Evidence for 13C/12C fractionation between tree leaves and wood

Steven Leavitt, Austin Long

Research output: Contribution to journalArticle

132 Citations (Scopus)

Abstract

An isotopic fractionation step between carbon fixed in the leaves and that assimilated into wood cellulose has not previously been included in atmosphere-plant fractionation models. Data presented here, however, show that the magnitude of such a fractionation step may be significant. In an experiment which involved 10 juniper trees from around Arizona, cellulose of leaves was found to be isotopically lighter than that of the corresponding tree rings in all trees by an average of 2‰. In a second experiment, the δ13C of leaf material from a juniper tree sampled at monthly intervals was compared with the δ13C of the corresponding ring. For cellulose, δ13C of the wood varied with changes in δ13C of the leaves and was persistently isotopically heavier by 3-4‰. Furthermore, the observed change in δ13C through the growing season suggests a temperature coefficient of about -0.27‰ °C-1. The direction of this leaf-wood fractionation precludes diffusion processes as the primary cause.

Original languageEnglish (US)
Pages (from-to)742-744
Number of pages3
JournalNature
Volume298
Issue number5876
DOIs
StatePublished - 1982

Fingerprint

fractionation
cellulose
leaves
isotope fractionation
growth rings
growing season
carbon
temperature

ASJC Scopus subject areas

  • General

Cite this

Evidence for 13C/12C fractionation between tree leaves and wood. / Leavitt, Steven; Long, Austin.

In: Nature, Vol. 298, No. 5876, 1982, p. 742-744.

Research output: Contribution to journalArticle

Leavitt, Steven ; Long, Austin. / Evidence for 13C/12C fractionation between tree leaves and wood. In: Nature. 1982 ; Vol. 298, No. 5876. pp. 742-744.
@article{a5ba278eaa1f4ff8bde9c6a6b29dc456,
title = "Evidence for 13C/12C fractionation between tree leaves and wood",
abstract = "An isotopic fractionation step between carbon fixed in the leaves and that assimilated into wood cellulose has not previously been included in atmosphere-plant fractionation models. Data presented here, however, show that the magnitude of such a fractionation step may be significant. In an experiment which involved 10 juniper trees from around Arizona, cellulose of leaves was found to be isotopically lighter than that of the corresponding tree rings in all trees by an average of 2‰. In a second experiment, the δ13C of leaf material from a juniper tree sampled at monthly intervals was compared with the δ13C of the corresponding ring. For cellulose, δ13C of the wood varied with changes in δ13C of the leaves and was persistently isotopically heavier by 3-4‰. Furthermore, the observed change in δ13C through the growing season suggests a temperature coefficient of about -0.27‰ °C-1. The direction of this leaf-wood fractionation precludes diffusion processes as the primary cause.",
author = "Steven Leavitt and Austin Long",
year = "1982",
doi = "10.1038/298742a0",
language = "English (US)",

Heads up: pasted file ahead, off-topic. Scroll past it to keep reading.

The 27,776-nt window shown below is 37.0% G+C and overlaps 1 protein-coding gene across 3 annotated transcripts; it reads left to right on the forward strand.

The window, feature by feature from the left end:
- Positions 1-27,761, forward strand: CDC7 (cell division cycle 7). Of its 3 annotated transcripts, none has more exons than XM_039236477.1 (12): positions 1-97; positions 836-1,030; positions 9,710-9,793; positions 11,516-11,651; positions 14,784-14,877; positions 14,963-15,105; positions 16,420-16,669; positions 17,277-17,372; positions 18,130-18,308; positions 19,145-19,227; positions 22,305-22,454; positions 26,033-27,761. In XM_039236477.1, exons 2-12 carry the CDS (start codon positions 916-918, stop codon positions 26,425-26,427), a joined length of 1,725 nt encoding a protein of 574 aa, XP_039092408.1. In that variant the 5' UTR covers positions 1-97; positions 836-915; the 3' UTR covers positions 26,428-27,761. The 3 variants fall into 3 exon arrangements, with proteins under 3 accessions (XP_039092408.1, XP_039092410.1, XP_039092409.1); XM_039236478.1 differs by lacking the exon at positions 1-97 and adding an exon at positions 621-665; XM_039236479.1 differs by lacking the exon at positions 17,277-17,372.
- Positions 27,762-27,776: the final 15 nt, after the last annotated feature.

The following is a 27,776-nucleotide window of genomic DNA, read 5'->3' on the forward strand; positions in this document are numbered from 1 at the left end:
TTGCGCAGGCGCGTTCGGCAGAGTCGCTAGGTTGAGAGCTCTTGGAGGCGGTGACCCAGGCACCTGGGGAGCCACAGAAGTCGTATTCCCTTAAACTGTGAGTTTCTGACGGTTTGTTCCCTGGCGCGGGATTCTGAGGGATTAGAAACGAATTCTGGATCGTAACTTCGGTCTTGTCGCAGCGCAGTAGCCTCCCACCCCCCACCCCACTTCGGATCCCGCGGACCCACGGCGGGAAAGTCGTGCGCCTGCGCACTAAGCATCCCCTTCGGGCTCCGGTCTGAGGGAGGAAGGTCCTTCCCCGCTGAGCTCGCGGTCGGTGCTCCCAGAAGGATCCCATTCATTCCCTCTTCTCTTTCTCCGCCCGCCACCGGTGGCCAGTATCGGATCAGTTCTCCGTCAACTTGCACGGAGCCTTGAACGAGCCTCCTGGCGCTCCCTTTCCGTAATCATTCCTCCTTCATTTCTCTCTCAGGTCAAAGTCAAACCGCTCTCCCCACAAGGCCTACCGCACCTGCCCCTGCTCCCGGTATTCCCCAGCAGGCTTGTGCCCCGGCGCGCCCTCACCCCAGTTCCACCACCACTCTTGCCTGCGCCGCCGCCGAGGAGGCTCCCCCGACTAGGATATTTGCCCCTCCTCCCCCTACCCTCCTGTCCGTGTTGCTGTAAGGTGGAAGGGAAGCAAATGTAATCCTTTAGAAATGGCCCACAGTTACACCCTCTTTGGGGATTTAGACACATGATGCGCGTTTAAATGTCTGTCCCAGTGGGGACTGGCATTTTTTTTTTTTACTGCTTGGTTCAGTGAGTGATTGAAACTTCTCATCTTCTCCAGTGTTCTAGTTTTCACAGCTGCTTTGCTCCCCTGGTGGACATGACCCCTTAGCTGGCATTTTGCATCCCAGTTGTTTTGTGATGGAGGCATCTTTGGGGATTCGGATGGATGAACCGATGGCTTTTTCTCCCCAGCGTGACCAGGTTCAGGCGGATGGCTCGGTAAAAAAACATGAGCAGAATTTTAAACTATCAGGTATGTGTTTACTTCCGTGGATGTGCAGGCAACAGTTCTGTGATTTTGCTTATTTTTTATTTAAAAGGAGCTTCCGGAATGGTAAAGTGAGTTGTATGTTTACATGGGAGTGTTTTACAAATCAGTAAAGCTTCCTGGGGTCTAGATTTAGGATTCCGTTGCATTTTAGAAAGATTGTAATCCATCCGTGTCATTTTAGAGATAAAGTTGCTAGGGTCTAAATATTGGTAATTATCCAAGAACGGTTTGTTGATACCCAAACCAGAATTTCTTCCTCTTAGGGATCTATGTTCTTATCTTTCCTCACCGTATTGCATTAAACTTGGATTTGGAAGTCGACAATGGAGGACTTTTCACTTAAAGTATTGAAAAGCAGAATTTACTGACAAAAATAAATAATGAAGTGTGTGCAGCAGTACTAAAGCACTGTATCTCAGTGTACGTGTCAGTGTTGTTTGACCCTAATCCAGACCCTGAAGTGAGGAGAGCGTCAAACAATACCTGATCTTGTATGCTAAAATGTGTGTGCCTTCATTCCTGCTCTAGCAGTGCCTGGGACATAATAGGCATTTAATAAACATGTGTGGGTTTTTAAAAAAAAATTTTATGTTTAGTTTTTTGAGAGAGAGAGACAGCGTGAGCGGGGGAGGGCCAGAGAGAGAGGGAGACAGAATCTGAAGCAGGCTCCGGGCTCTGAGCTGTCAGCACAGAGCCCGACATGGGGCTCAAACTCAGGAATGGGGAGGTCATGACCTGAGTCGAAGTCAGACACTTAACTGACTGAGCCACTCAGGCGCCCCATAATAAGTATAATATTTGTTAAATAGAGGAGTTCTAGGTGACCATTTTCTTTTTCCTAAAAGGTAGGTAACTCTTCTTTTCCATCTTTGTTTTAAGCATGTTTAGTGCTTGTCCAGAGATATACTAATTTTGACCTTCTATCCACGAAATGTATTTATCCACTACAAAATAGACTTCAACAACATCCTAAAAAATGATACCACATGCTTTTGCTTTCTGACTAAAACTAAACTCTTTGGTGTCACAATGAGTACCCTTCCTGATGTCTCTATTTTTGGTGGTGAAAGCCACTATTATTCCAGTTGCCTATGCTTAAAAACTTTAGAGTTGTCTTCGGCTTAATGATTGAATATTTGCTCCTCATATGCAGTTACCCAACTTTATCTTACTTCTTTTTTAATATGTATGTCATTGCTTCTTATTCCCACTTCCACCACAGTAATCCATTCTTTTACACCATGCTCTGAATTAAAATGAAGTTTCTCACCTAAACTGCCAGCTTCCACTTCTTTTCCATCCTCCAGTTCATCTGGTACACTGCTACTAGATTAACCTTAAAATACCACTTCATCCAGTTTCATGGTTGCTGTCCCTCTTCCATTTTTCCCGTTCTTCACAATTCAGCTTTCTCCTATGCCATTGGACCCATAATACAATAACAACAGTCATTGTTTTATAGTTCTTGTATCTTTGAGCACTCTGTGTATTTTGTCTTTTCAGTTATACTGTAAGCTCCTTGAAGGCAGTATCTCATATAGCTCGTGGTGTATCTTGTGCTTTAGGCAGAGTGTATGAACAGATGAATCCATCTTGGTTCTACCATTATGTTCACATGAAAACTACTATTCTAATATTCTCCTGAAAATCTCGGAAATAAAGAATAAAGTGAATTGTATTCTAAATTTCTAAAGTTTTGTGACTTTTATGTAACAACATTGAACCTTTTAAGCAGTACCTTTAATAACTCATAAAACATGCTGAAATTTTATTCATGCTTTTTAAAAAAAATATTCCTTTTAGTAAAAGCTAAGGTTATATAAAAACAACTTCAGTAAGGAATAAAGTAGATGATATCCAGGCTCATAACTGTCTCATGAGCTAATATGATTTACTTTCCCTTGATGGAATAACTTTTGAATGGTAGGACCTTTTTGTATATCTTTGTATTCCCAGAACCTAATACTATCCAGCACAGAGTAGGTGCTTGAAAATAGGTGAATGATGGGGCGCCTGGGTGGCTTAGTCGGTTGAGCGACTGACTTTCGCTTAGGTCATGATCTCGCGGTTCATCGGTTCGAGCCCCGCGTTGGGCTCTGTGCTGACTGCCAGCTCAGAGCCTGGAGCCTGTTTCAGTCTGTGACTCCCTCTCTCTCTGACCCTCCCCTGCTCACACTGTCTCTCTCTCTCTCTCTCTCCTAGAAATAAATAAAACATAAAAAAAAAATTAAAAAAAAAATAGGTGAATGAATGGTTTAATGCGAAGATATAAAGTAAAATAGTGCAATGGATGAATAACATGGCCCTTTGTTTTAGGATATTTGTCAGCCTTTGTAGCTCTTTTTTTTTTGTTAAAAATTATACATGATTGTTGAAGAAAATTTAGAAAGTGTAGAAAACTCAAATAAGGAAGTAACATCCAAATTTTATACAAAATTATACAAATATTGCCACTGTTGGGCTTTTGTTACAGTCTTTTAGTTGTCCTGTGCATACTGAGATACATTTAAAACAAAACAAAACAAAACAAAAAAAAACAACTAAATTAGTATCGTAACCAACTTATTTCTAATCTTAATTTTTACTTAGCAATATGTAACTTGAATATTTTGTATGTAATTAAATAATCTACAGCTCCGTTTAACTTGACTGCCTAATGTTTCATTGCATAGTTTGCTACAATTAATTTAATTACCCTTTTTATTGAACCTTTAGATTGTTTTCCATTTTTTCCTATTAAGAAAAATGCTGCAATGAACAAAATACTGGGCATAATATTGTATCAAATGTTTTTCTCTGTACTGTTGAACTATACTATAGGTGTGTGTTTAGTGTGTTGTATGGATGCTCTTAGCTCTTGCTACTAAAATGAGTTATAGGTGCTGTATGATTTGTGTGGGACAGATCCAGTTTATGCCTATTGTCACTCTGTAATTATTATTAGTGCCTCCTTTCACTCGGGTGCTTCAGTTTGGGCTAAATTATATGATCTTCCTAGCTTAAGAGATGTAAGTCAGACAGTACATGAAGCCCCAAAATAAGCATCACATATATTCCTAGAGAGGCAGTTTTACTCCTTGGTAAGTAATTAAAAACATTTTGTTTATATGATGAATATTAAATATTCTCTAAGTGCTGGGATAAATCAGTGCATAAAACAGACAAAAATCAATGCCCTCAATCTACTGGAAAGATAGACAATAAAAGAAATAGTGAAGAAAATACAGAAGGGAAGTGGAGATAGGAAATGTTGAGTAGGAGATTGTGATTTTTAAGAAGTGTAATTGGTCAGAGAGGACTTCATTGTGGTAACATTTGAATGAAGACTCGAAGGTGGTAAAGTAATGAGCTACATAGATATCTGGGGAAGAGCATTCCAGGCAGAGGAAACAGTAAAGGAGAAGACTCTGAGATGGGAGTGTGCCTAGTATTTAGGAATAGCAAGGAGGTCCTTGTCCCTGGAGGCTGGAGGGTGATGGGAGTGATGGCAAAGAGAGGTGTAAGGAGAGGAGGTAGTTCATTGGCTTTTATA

volume = "298",
pages = "742--744",
journal = "Nature",
issn = "0028-0836",
publisher = "Nature Publishing Group",
number = "5876",

}

TY - JOUR

T1 - Evidence for 13C/12C fractionation between tree leaves and wood

AU - Leavitt, Steven

AU - Long, Austin

PY - 1982

Y1 - 1982

N2 - An isotopic fractionation step between carbon fixed in the leaves and that assimilated into wood cellulose has not previously been included in atmosphere-plant fractionation models. Data presented here, however, show that the magnitude of such a fractionation step may be significant. In an experiment which involved 10 juniper trees from around Arizona, cellulose of leaves was found to be isotopically lighter than that of the corresponding tree rings in all trees by an average of 2‰. In a second experiment, the δ13C of leaf material from a juniper tree sampled at monthly intervals was compared with the δ13C of the corresponding ring. For cellulose, δ13C of the wood varied with changes in δ13C of the leaves and was persistently isotopically heavier by 3-4‰. Furthermore, the observed change in δ13C through the growing season suggests a temperature coefficient of about -0.27‰ °C-1. The direction of this leaf-wood fractionation precludes diffusion processes as the primary cause.

AB - An isotopic fractionation step between carbon fixed in the leaves and that assimilated into wood cellulose has not previously been included in atmosphere-plant fractionation models. Data presented here, however, show that the magnitude of such a fractionation step may be significant. In an experiment which involved 10 juniper trees from around Arizona, cellulose of leaves was found to be isotopically lighter than that of the corresponding tree rings in all trees by an average of 2‰. In a second experiment, the δ13C of leaf material from a juniper tree sampled at monthly intervals was compared with the δ13C of the corresponding ring. For cellulose, δ13C of the wood varied with changes in δ13C of the leaves and was persistently isotopically heavier by 3-4‰. Furthermore, the observed change in δ13C through the growing season suggests a temperature coefficient of about -0.27‰ °C-1. The direction of this leaf-wood fractionation precludes diffusion processes as the primary cause.

UR - http://www.scopus.com/inward/record.url?scp=0000277041&partnerID=8YFLogxK

UR - http://www.scopus.com/inward/citedby.url?scp=0000277041&partnerID=8YFLogxK

U2 - 10.1038/298742a0

DO - 10.1038/298742a0

M3 - Article

AN - SCOPUS:0000277041

VL - 298

SP - 742

EP - 744

JO - Nature

JF - Nature

SN - 0028-0836

IS - 5876

ER -